If you’re thinking of selling your pharmacy, here’s a few things you should bear in mind before making any decisions….
- 1. If someone (private approach, corporate, anyone!) knocks on your door do not accept their offer without getting the value independently checked yourself. Independently, means you find and appoint the valuer yourself and not be guided by the prospective purchaser to a valuer they suggest.
- 2. Don’t immediately tell your staff you are planning to sell. A conversation that starts ‘I am planning on selling my pharmacy. I don’t know who to or when it will happen but don’t worry’ is guaranteed to get your team to worry. There is the right time and way to handle this sensitive issue.
- 3. Don’t spend lots of money improving the look of your pharmacy to impress a buyer. This spend will be immediately depreciated and may not suit your buyer.
- 4. Don’t assume all sales agents operate the same way – some take payment from the buyer whilst having a duty of care to the seller which creates a conflict of interest.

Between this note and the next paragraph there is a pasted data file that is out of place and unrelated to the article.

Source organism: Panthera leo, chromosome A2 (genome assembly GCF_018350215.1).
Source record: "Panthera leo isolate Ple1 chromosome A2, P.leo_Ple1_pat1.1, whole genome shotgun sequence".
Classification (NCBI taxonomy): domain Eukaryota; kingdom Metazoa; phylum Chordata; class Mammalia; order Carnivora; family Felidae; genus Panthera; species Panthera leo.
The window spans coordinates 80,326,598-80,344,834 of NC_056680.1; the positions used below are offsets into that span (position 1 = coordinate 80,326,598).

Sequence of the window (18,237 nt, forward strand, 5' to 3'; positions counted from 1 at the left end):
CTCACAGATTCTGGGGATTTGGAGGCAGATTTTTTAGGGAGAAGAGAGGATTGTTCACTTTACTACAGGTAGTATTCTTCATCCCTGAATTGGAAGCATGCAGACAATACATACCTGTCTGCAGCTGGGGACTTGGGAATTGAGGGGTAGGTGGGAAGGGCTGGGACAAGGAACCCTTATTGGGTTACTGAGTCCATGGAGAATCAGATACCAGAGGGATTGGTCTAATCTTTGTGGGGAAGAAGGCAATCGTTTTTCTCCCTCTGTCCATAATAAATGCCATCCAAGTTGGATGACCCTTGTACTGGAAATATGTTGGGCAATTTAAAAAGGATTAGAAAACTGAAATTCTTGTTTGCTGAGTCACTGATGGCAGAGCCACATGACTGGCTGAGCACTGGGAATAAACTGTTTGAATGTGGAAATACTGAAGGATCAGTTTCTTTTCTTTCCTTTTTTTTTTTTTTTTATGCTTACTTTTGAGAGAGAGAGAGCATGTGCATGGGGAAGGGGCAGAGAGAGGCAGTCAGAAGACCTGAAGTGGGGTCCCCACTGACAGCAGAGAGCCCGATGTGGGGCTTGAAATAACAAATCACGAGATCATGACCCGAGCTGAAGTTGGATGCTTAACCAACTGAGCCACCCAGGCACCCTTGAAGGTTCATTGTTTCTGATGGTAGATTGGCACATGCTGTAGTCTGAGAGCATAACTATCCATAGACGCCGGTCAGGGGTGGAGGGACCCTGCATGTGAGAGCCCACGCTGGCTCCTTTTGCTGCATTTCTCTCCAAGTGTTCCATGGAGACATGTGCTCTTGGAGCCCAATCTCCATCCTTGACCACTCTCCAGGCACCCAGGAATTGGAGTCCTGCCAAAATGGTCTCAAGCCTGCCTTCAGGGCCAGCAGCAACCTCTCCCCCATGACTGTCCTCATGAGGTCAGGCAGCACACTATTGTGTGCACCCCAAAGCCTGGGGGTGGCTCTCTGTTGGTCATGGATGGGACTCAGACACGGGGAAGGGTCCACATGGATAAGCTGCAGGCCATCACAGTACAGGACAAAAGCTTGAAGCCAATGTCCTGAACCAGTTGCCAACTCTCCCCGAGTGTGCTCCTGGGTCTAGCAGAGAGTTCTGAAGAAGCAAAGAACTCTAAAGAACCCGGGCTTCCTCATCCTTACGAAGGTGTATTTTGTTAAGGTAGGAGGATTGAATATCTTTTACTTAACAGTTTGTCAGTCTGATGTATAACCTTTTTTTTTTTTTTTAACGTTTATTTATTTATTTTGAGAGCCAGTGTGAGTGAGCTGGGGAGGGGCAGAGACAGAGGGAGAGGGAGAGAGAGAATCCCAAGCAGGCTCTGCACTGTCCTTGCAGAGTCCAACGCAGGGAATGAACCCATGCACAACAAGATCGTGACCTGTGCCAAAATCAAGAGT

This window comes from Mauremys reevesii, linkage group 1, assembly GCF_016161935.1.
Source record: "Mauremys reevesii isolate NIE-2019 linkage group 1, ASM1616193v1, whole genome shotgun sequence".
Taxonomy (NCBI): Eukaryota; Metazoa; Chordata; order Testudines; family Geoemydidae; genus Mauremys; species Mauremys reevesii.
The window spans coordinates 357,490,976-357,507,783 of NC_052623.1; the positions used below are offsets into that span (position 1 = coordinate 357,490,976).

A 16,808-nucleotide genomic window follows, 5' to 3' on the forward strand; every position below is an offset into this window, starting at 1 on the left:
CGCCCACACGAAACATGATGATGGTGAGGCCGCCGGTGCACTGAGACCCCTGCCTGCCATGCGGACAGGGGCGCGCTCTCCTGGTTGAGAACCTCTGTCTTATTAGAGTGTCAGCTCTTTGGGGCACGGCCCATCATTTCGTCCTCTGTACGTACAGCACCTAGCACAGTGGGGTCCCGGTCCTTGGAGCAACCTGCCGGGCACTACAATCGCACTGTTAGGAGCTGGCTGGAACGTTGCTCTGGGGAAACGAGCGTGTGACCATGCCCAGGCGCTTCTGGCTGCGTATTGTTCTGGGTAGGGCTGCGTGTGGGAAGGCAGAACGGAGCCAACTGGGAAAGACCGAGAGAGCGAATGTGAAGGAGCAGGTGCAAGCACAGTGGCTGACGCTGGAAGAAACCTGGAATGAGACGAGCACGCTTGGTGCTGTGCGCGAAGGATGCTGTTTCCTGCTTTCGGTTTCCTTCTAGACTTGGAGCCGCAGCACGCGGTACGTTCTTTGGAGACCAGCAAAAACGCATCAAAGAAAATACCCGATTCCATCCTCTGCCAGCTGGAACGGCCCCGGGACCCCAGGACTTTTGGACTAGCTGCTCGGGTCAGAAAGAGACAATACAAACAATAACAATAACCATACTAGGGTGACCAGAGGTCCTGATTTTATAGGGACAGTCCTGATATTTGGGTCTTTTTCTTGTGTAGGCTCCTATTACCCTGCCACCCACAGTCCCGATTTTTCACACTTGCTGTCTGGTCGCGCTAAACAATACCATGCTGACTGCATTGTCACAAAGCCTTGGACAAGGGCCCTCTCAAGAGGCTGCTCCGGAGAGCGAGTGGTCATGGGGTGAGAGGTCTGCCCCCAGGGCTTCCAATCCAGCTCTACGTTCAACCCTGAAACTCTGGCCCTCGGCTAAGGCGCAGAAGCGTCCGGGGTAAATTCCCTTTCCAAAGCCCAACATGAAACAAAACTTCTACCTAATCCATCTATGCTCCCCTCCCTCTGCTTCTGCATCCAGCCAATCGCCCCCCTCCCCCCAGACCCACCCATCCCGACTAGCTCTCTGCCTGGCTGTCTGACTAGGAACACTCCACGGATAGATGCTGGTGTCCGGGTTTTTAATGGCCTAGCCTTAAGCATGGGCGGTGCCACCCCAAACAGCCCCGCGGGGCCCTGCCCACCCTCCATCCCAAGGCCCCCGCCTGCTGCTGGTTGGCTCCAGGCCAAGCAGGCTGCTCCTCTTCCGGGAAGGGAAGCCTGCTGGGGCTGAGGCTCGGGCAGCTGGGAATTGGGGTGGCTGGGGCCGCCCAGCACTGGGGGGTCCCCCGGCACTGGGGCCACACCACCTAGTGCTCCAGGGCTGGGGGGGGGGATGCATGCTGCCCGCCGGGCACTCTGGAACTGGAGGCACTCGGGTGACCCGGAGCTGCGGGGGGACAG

- 5. Don’t give your business partner an open ended opportunity to buy your pharmacy. Impose a time limit and when this is reached engage a reputable sales agent to take it forward on your behalf if there has been no significant progress. The lack of competition is unhealthy and is often taken advantage of.
- 6. Don’t book your cruise too early! Selling can take months and keeping calm through the process is important so that you can stay focused and not make emotional decisions.
- 7. Don’t allow your solicitor to dictate the pace of the transaction – they take ‘instructions’ from you. You need to drive the deal and make sure your deal is a priority.
- 8. Don’t listen to stories about banks not lending to pharmacists to buy. Utter tosh! FT&A Finance has arranged over £140m of loans in the past year.
- 9. Don’t underestimate the personal commitment and resolve required to get through the process. It willbe time consuming and could be stressful. This can be minimised with good quality advisers around you. Anyone who tells you it will be easy and quick are either lying or haven’t the experience to know the reality.
- 10. Don’t assume your landlord will be accommodating about extending your lease, even if you are on good terms. Very often they are slow to deal with it and we have seen cases where a landlord has been paid up to £50,000 to extend a lease from 3 years remaining to 15 years.
If you follow these tips it will dramatically improve your chances of achieving a successful sale.